round 2:23 p.m. on Nov. 14, Pam Ward and Ray Bentley, the ESPN analysts calling Duke’s football game against Georgia Tech, voiced their high impressions of Sean Renfree, the redshirt freshman quarterback who had relieved starter Thaddeus Lewis when Georgia Tech had taken a 42-10 lead in the third quarter. Renfree was in the midst of orchestrating a Blue Devil drive down the field, and as the outcome of the game hadn’t been at stake for quite some time, Renfree’s potential was a natural topic for the commentators’ idle fodder. They needed something to discuss. “There’s not a lot of pressure on him in this instance, and a chance to get out there when the opponent is real and live and very good,” Bentley said. “I’m impressed with Sean Renfree’s arm strength and the quickness with which he delivers the football.” “Got some playing time early this season,” Ward countered. “Four touchdown passes in four games, and an opportunity, we would assume, to go the rest of the game here. We still have more than a quarter

to play.” As Ward spoke, cloistered in a press box high above Wallace Wade Stadium, Renfree read the defense, turned to the two receivers on his right, Conner Vernon and Donovan Varner, and relayed a change to the play by clapping furiously. He took a snap from center Bryan Morgan on a 1st-and-10 at Duke’s 41-yard line. He hopped three steps behind center, and he bounced on the balls of his feet three times, looking for a receiver to free himself on the right side of the field, in front of the opponent’s side line. Georgia Tech’s defensive end, Osahon Tongo, pressured Renfree from the left side, prompting the quarterback to scramble up in the pocket. Renfree, already wearing a brace on his left knee, lunged forward with his right leg, looking for a seam amidst the rushing defenders. The leg snapped back, and Renfree’s right knee slammed the ground. In a freeze-frame, it looked as if Renfree was taking a knee in the victory formation, his body squared toward Duke’s coaches instead of the end zone. The frozen moment did not last.

Renfree’s body coiled back. The ball squirted loose. There was a rush to recover the pigskin, but Morgan took no part in it. He hovered over his quarterback, writhing in the grass, clutching the back half of his right leg. “Oh, he went down!” Ward said. “That looked bad.” A slew of Duke trainers sprinted out to Renfree and broke the circle of teammates that had formed around him. One trainer tried to straighten out the right leg, massaging the back of it as David Cutcliffe stood, hunched at the knees, over his next quarterback protégé. Lewis, the starter, walked out carefully, the player who ventured closest to the semicircle. Soon enough, Renfree limped off the field, surrounded by trainers. By the time Cutcliffe arrived to answer questions from a pack of reporters, hours later, the head coach had processed what he had seen, but still wasn’t quire sure what, exactly, had happened. “Sean Renfree never got touched,” he said. “He just got twisted up on the grass and went down. We’re gonna image him, look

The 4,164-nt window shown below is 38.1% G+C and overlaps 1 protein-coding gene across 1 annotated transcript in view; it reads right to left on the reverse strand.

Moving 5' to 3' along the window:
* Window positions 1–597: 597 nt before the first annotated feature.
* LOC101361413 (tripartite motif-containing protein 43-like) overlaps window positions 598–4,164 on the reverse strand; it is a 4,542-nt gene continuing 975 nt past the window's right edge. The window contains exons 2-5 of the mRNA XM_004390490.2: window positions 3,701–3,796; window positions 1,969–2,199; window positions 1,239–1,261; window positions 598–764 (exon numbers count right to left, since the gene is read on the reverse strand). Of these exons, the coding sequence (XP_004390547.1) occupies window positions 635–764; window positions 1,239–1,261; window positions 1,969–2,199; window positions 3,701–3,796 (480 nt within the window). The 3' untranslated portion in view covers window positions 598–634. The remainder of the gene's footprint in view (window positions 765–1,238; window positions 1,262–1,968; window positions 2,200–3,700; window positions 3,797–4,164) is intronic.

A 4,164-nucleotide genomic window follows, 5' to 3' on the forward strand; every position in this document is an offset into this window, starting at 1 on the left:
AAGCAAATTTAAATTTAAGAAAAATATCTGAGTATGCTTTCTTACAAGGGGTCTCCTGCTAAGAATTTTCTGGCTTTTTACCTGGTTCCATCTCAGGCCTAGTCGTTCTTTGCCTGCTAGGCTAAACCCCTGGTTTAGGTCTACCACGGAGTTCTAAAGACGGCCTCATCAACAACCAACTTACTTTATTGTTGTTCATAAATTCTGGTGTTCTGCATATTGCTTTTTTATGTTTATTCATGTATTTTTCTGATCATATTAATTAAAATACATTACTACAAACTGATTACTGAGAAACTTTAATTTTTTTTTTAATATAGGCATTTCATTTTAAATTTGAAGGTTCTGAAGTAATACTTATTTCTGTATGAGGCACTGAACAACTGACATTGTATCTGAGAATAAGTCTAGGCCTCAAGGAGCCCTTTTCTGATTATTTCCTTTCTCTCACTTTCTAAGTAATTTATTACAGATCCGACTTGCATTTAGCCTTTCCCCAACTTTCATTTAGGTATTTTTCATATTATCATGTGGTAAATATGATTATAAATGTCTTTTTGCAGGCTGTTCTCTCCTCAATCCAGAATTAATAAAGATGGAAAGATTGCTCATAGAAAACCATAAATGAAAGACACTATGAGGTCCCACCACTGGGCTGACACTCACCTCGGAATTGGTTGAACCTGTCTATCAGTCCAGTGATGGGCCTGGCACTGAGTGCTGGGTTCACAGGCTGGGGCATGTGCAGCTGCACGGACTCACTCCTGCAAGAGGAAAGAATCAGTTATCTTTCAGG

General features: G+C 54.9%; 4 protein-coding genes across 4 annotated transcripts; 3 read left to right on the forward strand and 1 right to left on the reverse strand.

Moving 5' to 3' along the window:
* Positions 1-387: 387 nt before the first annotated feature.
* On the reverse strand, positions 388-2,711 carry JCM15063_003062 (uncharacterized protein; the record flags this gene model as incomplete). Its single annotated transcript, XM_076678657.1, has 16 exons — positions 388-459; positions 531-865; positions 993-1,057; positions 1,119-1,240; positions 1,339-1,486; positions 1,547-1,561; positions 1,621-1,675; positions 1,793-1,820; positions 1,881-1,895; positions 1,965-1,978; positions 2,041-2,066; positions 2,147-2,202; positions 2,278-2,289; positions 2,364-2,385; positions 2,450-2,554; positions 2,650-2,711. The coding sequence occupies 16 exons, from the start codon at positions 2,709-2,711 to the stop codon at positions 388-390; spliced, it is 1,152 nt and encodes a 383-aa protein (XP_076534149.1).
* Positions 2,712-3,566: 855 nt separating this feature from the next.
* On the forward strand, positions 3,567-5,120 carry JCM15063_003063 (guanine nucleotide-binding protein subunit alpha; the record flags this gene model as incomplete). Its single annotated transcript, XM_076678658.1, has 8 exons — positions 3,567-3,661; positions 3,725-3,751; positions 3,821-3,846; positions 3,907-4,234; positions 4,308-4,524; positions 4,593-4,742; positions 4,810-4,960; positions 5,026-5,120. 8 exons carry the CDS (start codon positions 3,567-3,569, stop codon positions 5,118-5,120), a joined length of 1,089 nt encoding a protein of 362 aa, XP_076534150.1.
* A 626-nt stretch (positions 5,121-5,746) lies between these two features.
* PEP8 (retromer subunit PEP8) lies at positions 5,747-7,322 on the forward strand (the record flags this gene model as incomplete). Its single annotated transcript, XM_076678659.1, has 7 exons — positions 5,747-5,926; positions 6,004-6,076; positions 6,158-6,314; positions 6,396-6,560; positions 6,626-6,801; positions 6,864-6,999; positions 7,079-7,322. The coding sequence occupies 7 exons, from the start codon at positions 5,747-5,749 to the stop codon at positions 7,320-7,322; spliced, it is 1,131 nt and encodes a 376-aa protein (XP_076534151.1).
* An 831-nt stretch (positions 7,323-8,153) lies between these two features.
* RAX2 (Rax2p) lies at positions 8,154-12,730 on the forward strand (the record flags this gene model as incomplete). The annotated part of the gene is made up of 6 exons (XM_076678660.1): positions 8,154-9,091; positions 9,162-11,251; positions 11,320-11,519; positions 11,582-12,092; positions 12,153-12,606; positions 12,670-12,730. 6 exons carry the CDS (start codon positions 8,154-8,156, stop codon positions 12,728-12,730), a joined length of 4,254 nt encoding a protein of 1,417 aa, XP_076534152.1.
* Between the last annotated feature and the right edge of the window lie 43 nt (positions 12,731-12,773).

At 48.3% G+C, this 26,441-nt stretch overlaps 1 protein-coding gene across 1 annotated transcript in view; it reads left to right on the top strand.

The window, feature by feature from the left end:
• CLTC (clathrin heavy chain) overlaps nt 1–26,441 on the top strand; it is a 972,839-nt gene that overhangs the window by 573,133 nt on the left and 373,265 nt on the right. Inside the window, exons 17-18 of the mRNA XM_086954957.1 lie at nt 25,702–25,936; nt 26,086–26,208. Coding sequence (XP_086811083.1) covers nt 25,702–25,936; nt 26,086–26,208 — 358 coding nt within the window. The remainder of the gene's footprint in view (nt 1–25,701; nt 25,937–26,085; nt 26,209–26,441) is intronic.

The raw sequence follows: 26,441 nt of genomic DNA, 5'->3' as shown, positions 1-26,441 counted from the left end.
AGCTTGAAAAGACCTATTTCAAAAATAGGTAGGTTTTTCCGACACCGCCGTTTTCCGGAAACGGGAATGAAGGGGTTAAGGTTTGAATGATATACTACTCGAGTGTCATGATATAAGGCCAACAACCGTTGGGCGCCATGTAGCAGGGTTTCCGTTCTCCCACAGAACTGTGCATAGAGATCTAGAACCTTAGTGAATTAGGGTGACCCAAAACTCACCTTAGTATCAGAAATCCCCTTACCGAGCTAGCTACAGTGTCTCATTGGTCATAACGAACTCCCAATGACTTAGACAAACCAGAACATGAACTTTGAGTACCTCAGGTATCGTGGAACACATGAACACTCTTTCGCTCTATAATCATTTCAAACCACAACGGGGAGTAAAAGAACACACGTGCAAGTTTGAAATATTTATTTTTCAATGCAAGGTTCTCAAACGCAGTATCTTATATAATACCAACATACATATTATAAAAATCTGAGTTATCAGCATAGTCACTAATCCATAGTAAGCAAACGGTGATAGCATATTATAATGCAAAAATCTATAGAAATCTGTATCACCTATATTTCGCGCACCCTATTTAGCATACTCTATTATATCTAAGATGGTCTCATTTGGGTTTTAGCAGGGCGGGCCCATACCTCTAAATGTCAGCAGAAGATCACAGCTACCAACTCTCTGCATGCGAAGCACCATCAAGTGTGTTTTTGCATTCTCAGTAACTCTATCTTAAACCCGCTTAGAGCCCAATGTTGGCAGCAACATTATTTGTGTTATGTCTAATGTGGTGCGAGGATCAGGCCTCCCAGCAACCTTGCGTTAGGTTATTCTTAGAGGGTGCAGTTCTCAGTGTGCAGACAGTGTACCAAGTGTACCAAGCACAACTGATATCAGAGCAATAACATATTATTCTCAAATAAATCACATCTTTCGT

at it, and we’ll see. It’ll be one of those nights when you get phone calls all through the night.” Several minutes later, another reporter raised a question about Renfree’s fall, which Cutcliffe had grouped in with a litany of other injuries. “We’ll see,” he said, resigned. “We’ll find out tonight just how serious it is.” Two days later, it was announced to the public that Renfree had torn the anterior cruciate ligament in his right knee. The best way to describe a torn ACL, perhaps, is the colloquialism Bentley used as ESPN looped replays from all different angles—his knee simply gave out. Just like that— with one unnatural jerk, one step out of place—and Ward’s assumption about field time seemed foolish, haunting even. Such is the nature of sports. Coaches arrive at the office at 5 a.m., if they remembered to leave the night before, and they start looping film of the next week’s opponent. Hours later, their players arrive, and they execute a multitude of scenarios that might surface, if one game plan perfectly syncs with another, without any sort